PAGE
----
Amazon Strikes Back: Judge Blocks Microsoft’s JEDI Contract

Amazon Strikes Back: Judge Blocks Microsoft’s JEDI Contract

A judge has hit pause on a major U.S. government contract in a win for Amazon, which had challenged the award.

But government lawyers argued in a filing made public on Wednesday that Amazon's request to depose Trump was "particularly audacious" and unnecessary because the company had failed to offer enough evidence to support its claims of bias.

Amazon and Microsoft are industry leaders among cloud services providers.

The project, known as Joint Enterprise Defense Infrastructure, or JEDI, will store and process vast amounts of classified data. It's meant to improve the Pentagon's communications with soldiers on the battlefield and would use artificial intelligence to speed up its war planning and fighting capabilities.

Amazon was considered an early front-runner for the contract, which Pentagon officials have said is important to advancing the US military's technological advantage over adversaries.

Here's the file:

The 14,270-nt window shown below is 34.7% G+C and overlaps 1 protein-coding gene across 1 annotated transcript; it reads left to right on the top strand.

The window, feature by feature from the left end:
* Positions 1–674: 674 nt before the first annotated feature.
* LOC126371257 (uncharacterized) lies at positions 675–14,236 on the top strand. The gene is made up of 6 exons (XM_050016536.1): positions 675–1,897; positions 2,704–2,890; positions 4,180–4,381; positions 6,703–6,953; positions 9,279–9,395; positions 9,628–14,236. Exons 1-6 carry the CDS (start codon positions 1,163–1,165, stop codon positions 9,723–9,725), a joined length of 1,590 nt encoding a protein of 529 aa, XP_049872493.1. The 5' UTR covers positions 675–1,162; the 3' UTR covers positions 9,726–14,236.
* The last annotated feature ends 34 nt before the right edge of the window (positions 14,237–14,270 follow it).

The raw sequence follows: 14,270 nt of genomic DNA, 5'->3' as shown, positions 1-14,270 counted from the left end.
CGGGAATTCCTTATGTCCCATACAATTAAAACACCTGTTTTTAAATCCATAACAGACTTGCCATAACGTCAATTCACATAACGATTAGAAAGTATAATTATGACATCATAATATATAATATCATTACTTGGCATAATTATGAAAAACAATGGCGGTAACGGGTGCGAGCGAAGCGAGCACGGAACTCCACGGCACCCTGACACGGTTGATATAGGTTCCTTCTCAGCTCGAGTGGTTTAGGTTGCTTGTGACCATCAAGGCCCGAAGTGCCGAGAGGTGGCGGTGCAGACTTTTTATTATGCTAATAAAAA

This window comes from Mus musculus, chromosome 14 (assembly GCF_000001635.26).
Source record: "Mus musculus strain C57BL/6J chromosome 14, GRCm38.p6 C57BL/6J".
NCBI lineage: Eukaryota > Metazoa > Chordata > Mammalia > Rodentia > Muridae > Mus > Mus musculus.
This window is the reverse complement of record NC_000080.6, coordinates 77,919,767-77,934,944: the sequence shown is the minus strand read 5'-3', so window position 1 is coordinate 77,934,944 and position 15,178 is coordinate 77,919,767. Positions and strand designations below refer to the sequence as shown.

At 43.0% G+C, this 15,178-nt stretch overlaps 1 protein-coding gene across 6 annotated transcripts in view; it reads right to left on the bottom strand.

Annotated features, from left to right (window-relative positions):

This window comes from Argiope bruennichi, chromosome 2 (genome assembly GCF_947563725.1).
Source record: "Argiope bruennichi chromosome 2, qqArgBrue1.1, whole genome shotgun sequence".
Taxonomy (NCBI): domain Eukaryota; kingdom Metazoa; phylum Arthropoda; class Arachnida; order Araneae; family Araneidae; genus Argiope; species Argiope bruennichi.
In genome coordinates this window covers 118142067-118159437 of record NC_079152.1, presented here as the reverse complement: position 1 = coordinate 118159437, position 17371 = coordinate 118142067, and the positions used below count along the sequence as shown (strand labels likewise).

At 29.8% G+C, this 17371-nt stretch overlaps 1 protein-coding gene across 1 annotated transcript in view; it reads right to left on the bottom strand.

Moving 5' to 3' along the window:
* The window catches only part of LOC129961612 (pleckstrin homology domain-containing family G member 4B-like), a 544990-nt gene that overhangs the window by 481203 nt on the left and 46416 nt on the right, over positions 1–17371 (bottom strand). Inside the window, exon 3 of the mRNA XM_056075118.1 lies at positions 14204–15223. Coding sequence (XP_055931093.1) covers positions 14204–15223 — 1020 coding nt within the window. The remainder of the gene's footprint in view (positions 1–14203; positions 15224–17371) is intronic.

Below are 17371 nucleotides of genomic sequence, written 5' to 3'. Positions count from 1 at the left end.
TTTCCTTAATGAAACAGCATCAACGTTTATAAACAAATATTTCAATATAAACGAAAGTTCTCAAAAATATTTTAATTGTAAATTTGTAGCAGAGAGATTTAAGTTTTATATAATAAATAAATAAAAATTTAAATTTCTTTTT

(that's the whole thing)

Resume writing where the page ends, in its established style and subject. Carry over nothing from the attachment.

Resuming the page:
Both Microsoft and Pentagon officials maintained that the contract was awarded fairly and that the ruling will cause an unnecessary delay in modernizing the military equipment.

Microsoft expressed its disappointment over the decision, saying it will further delay the work on the project.


Amazon didn't respond to a request for comment. In one case, Amazon cites claims in a book by Mattis' former speechwriter, Guy Snodgrass, that Trump told Mattis in the summer of 2018 to "screw Amazon" by locking it out of the bid.

Last year, Mr Trump told reporters that the USA was looking closely at the contract, noting that he had been getting "tremendous complaints" from several companies about it.

The e-commerce giant's lawsuit chronicles a laundry list of comments and actions by Trump and the Defense Department that it claims show the Pentagon bowed to political pressure when awarding the deal to Microsoft.

Telecoms operator AT&T made similar claims after the USA took action to block its takeover of Time-Warner, which owns CNN.

Lt. Col. Robert Carver, a Pentagon spokesman, said that the Department of Defense (DoD) was confident about its decision to award the contract to Microsoft.

As a condition of the injunction, Amazon was directed to provide $42 million to the court that would be used to cover any costs or damages incurred if it is determined that the injunction was issued wrongly.

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